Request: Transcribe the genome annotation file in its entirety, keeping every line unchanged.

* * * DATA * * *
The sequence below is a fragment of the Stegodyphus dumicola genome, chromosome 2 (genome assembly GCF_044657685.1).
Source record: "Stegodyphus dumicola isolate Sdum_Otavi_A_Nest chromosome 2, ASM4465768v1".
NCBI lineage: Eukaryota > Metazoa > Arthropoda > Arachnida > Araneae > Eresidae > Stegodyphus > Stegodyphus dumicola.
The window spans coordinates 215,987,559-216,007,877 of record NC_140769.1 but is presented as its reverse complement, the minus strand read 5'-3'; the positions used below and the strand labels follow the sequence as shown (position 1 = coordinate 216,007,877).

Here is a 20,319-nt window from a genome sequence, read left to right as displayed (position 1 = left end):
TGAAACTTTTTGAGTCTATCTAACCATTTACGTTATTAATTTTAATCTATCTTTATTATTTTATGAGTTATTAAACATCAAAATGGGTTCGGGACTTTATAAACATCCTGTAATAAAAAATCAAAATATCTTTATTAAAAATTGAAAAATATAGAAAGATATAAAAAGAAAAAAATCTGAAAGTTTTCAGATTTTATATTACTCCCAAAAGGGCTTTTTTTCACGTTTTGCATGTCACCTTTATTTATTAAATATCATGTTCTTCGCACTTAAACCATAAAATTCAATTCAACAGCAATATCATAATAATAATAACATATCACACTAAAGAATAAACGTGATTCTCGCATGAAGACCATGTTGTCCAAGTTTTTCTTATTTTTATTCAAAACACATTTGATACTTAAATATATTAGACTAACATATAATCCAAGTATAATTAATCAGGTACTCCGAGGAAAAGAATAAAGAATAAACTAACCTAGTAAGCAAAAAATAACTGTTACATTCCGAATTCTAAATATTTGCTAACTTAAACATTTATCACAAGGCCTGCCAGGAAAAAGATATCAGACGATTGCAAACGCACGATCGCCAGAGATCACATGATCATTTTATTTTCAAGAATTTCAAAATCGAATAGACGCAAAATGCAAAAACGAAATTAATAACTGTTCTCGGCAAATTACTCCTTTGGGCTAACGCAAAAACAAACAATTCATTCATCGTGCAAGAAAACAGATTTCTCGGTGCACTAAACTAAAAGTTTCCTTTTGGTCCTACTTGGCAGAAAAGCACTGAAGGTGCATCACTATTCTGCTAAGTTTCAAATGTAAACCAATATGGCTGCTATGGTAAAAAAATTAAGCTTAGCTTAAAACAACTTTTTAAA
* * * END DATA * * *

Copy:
The sequence below is a fragment of the Stegodyphus dumicola genome, chromosome 2 (genome assembly GCF_044657685.1).
Source record: "Stegodyphus dumicola isolate Sdum_Otavi_A_Nest chromosome 2, ASM4465768v1".
NCBI lineage: Eukaryota > Metazoa > Arthropoda > Arachnida > Araneae > Eresidae > Stegodyphus > Stegodyphus dumicola.
The window spans coordinates 215,987,559-216,007,877 of record NC_140769.1 but is presented as its reverse complement, the minus strand read 5'-3'; the positions used below and the strand labels follow the sequence as shown (position 1 = coordinate 216,007,877).

Here is a 20,319-nt window from a genome sequence, read left to right as displayed (position 1 = left end):
TGAAACTTTTTGAGTCTATCTAACCATTTACGTTATTAATTTTAATCTATCTTTATTATTTTATGAGTTATTAAACATCAAAATGGGTTCGGGACTTTATAAACATCCTGTAATAAAAAATCAAAATATCTTTATTAAAAATTGAAAAATATAGAAAGATATAAAAAGAAAAAAATCTGAAAGTTTTCAGATTTTATATTACTCCCAAAAGGGCTTTTTTTCACGTTTTGCATGTCACCTTTATTTATTAAATATCATGTTCTTCGCACTTAAACCATAAAATTCAATTCAACAGCAATATCATAATAATAATAACATATCACACTAAAGAATAAACGTGATTCTCGCATGAAGACCATGTTGTCCAAGTTTTTCTTATTTTTATTCAAAACACATTTGATACTTAAATATATTAGACTAACATATAATCCAAGTATAATTAATCAGGTACTCCGAGGAAAAGAATAAAGAATAAACTAACCTAGTAAGCAAAAAATAACTGTTACATTCCGAATTCTAAATATTTGCTAACTTAAACATTTATCACAAGGCCTGCCAGGAAAAAGATATCAGACGATTGCAAACGCACGATCGCCAGAGATCACATGATCATTTTATTTTCAAGAATTTCAAAATCGAATAGACGCAAAATGCAAAAACGAAATTAATAACTGTTCTCGGCAAATTACTCCTTTGGGCTAACGCAAAAACAAACAATTCATTCATCGTGCAAGAAAACAGATTTCTCGGTGCACTAAACTAAAAGTTTCCTTTTGGTCCTACTTGGCAGAAAAGCACTGAAGGTGCATCACTATTCTGCTAAGTTTCAAATGTAAACCAATATGGCTGCTATGGTAAAAAAATTAAGCTTAGCTTAAAACAACTTTTTAAA